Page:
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Northwest Charities Send Relief Aid To Japan

Hansi Lo Wang

Katherine Boury is a spokeswoman for the Red Cross in Seattle. She says the days immediately after a disaster like Japan's earthquake and tsunami are always a difficult time for relief organizations.

Boury: "Because you're waiting. And you know, people want to know exactly what's needed and how they can help immediately."

KUOW's Hansi Lo Wang checked in with some Northwest–based charities to find out how they are responding to the crisis across the Pacific.


The day news first broke about the Japan's disaster, leaders of local Japanese–American groups met in Seattle's International District. They decided to coordinate their relief efforts through a website —

Benjamin Erickson: "It was mentioned by some of our members that, 'You know, all I have is a mailing list of people and a community that just wants to help, and they just need to have one place that they can go.'"

That's Benjamin Erickson of the Hyogo Business and Cultural Center. He's part of the new SeattleJapanRelief coalition. So far, aid organizations are raising money to provide the basics — food, shelter and water. World Vision is a Christian charity based in Federal Way. Spokeswoman Rachel Wolff says they also hope to create safe play areas for the Japanese children.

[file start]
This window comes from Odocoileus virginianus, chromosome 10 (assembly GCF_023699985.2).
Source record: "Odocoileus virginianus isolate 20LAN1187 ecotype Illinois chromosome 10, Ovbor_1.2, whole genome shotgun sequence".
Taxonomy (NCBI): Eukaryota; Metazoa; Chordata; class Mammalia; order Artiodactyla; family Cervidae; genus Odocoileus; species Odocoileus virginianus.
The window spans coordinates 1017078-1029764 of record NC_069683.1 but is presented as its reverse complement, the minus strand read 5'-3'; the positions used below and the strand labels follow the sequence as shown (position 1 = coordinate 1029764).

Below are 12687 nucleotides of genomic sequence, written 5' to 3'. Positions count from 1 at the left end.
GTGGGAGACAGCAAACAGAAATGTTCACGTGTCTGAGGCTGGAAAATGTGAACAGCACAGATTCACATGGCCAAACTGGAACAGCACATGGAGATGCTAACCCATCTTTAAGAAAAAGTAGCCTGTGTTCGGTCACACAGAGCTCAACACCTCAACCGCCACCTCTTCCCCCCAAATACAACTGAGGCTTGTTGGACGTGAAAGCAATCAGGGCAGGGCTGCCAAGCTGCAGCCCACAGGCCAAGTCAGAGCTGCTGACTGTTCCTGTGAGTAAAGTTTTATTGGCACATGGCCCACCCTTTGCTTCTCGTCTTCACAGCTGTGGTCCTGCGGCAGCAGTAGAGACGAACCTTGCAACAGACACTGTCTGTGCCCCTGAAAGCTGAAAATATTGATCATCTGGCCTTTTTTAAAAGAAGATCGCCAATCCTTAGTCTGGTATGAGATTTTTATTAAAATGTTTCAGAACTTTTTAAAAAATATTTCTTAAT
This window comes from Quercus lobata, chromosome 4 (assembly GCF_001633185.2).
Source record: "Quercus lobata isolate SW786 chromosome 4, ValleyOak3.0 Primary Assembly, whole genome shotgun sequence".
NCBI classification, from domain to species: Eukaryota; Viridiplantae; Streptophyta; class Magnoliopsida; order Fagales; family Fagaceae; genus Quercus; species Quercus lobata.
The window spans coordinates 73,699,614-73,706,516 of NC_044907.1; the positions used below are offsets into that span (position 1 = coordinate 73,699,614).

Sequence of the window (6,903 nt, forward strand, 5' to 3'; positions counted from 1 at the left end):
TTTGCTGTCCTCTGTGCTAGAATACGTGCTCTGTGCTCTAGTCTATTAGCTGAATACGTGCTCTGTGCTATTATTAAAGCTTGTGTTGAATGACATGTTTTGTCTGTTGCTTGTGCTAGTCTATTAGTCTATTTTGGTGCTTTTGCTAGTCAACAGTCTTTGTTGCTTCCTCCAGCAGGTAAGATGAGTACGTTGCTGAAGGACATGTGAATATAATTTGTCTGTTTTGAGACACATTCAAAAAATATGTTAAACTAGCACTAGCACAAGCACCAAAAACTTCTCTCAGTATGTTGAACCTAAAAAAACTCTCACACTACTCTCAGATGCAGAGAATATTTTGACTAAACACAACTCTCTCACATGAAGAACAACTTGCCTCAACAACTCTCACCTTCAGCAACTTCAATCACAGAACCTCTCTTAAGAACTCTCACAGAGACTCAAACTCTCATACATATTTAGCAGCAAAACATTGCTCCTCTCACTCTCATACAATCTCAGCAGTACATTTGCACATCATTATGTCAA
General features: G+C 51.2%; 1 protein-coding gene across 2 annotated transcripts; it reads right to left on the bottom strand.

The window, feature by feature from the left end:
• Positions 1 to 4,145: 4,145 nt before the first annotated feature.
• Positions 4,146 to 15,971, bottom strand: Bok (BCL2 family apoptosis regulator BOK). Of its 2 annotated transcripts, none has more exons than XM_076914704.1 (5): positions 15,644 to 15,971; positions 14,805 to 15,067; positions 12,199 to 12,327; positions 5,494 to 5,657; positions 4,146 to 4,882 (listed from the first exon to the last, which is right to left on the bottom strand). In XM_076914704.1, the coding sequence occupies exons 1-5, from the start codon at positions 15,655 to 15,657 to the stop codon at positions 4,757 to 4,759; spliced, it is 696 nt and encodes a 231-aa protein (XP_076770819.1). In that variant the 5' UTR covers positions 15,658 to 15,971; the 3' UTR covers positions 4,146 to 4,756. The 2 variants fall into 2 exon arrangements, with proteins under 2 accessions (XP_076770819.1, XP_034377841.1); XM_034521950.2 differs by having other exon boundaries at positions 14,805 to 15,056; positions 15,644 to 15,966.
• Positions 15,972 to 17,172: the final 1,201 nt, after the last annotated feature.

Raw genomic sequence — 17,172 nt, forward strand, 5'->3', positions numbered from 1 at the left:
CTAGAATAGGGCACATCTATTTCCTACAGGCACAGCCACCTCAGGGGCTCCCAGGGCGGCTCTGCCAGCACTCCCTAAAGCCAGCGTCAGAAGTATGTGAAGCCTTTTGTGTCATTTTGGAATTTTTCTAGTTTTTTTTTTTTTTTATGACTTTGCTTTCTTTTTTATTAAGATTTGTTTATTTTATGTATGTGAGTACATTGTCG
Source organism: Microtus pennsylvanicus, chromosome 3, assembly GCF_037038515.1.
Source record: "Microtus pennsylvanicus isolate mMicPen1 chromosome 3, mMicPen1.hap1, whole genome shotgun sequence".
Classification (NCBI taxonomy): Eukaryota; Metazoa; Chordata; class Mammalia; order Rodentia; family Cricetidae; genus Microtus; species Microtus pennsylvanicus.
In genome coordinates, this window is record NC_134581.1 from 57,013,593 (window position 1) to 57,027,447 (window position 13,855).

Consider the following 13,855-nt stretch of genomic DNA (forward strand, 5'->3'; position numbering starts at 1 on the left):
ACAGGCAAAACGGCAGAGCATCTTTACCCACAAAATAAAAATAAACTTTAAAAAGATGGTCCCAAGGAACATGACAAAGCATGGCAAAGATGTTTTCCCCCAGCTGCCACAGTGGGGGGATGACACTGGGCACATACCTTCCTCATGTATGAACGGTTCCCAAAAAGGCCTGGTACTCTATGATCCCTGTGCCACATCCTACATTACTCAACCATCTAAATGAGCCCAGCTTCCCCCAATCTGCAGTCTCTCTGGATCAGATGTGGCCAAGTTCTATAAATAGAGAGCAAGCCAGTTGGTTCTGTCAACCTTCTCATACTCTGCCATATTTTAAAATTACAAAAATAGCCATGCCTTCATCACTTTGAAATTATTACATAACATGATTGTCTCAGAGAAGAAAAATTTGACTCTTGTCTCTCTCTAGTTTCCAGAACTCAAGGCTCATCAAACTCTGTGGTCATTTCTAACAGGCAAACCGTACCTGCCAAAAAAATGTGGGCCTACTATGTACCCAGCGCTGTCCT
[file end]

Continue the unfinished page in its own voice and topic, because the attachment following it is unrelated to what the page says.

Wolff: "We know when children survive disasters — especially one this horrific — their needs are going to go beyond just the physical. So we want to establish these places where children can come and enjoy supervised play. And it also enables them to have a semblance of a routine again, a normal life, after seeing literally their world turn upside down."

Medical Teams International is a Christian nonprofit based in Portland. Linda Ranz says her group is coordinating with Christian groups in Japan to distribute basic necessities.

Ranz: "And then hopefully down the road what we'll do, at their request, is send humanitarian aid health supplies and medical doctors from the US."

Beyond raising money, Seattle groups are organizing events to help bring the community together. This past January, local Japanese community members gathered at the Seattle Center to commemorate the 16th anniversary of Japan's last big earthquake in 1995. This Saturday, the Kobe Bell will ring again in memory of those lost in last week's earthquake and tsunami.

Erickson: "I think there's a lot of people right now who are hurting, and want to have something that they feel is a symbol of, you know, of their support."

Benjamin Erickson of says there's something about the tolling of a bell that brings him peace.

Erickson: "And I think right now, I need to try to find a little bit of peace to help me move forward and continue to work as hard as I can. Because that's all I want to do — is just keep working."

For KUOW News, I'm Hansi Lo Wang.

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